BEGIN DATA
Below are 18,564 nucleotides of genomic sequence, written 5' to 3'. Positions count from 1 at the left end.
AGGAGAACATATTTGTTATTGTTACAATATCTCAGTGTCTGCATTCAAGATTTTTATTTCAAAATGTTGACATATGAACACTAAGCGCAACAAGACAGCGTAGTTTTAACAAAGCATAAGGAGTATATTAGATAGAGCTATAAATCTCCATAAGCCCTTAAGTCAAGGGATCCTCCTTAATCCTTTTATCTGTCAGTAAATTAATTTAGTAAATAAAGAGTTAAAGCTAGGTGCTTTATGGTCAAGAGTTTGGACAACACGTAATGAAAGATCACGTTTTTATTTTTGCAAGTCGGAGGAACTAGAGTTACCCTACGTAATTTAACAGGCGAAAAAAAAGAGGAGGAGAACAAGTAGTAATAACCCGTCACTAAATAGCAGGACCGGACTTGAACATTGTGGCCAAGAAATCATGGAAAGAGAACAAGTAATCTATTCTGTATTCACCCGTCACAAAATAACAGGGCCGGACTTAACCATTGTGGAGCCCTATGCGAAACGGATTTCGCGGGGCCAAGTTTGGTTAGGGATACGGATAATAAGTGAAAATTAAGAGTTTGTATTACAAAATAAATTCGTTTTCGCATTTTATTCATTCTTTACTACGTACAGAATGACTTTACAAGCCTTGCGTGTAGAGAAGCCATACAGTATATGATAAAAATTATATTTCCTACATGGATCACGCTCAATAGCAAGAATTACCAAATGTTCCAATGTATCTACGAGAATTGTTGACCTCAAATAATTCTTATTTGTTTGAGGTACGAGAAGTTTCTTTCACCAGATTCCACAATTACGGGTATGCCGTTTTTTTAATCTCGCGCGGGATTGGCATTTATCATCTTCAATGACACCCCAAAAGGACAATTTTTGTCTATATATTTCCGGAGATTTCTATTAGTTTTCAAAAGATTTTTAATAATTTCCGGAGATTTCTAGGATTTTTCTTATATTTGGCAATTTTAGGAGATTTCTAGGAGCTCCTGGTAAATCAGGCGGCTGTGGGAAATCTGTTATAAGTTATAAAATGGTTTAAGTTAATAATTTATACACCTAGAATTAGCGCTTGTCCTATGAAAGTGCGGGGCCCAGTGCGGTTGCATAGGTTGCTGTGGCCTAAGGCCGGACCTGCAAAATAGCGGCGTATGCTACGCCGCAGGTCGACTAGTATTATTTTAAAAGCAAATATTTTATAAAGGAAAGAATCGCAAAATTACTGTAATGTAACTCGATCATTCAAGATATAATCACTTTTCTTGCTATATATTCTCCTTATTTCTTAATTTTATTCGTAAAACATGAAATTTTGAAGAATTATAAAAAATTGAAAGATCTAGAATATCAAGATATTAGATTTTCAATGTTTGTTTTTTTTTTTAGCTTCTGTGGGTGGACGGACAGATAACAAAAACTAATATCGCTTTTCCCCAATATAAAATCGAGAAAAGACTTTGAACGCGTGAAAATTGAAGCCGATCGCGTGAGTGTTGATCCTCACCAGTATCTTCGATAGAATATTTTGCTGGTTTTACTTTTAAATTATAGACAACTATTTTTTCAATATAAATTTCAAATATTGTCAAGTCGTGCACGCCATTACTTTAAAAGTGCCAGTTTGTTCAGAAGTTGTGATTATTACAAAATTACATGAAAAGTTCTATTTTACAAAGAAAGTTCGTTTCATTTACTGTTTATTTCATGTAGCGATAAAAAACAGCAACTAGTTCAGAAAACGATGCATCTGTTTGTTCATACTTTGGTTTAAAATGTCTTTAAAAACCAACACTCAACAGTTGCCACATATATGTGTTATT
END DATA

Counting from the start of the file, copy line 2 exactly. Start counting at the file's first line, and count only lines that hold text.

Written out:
AGGAGAACATATTTGTTATTGTTACAATATCTCAGTGTCTGCATTCAAGATTTTTATTTCAAAATGTTGACATATGAACACTAAGCGCAACAAGACAGCGTAGTTTTAACAAAGCATAAGGAGTATATTAGATAGAGCTATAAATCTCCATAAGCCCTTAAGTCAAGGGATCCTCCTTAATCCTTTTATCTGTCAGTAAATTAATTTAGTAAATAAAGAGTTAAAGCTAGGTGCTTTATGGTCAAGAGTTTGGACAACACGTAATGAAAGATCACGTTTTTATTTTTGCAAGTCGGAGGAACTAGAGTTACCCTACGTAATTTAACAGGCGAAAAAAAAGAGGAGGAGAACAAGTAGTAATAACCCGTCACTAAATAGCAGGACCGGACTTGAACATTGTGGCCAAGAAATCATGGAAAGAGAACAAGTAATCTATTCTGTATTCACCCGTCACAAAATAACAGGGCCGGACTTAACCATTGTGGAGCCCTATGCGAAACGGATTTCGCGGGGCCAAGTTTGGTTAGGGATACGGATAATAAGTGAAAATTAAGAGTTTGTATTACAAAATAAATTCGTTTTCGCATTTTATTCATTCTTTACTACGTACAGAATGACTTTACAAGCCTTGCGTGTAGAGAAGCCATACAGTATATGATAAAAATTATATTTCCTACATGGATCACGCTCAATAGCAAGAATTACCAAATGTTCCAATGTATCTACGAGAATTGTTGACCTCAAATAATTCTTATTTGTTTGAGGTACGAGAAGTTTCTTTCACCAGATTCCACAATTACGGGTATGCCGTTTTTTTAATCTCGCGCGGGATTGGCATTTATCATCTTCAATGACACCCCAAAAGGACAATTTTTGTCTATATATTTCCGGAGATTTCTATTAGTTTTCAAAAGATTTTTAATAATTTCCGGAGATTTCTAGGATTTTTCTTATATTTGGCAATTTTAGGAGATTTCTAGGAGCTCCTGGTAAATCAGGCGGCTGTGGGAAATCTGTTATAAGTTATAAAATGGTTTAAGTTAATAATTTATACACCTAGAATTAGCGCTTGTCCTATGAAAGTGCGGGGCCCAGTGCGGTTGCATAGGTTGCTGTGGCCTAAGGCCGGACCTGCAAAATAGCGGCGTATGCTACGCCGCAGGTCGACTAGTATTATTTTAAAAGCAAATATTTTATAAAGGAAAGAATCGCAAAATTACTGTAATGTAACTCGATCATTCAAGATATAATCACTTTTCTTGCTATATATTCTCCTTATTTCTTAATTTTATTCGTAAAACATGAAATTTTGAAGAATTATAAAAAATTGAAAGATCTAGAATATCAAGATATTAGATTTTCAATGTTTGTTTTTTTTTTTAGCTTCTGTGGGTGGACGGACAGATAACAAAAACTAATATCGCTTTTCCCCAATATAAAATCGAGAAAAGACTTTGAACGCGTGAAAATTGAAGCCGATCGCGTGAGTGTTGATCCTCACCAGTATCTTCGATAGAATATTTTGCTGGTTTTACTTTTAAATTATAGACAACTATTTTTTCAATATAAATTTCAAATATTGTCAAGTCGTGCACGCCATTACTTTAAAAGTGCCAGTTTGTTCAGAAGTTGTGATTATTACAAAATTACATGAAAAGTTCTATTTTACAAAGAAAGTTCGTTTCATTTACTGTTTATTTCATGTAGCGATAAAAAACAGCAACTAGTTCAGAAAACGATGCATCTGTTTGTTCATACTTTGGTTTAAAATGTCTTTAAAAACCAACACTCAACAGTTGCCACATATATGTGTTATT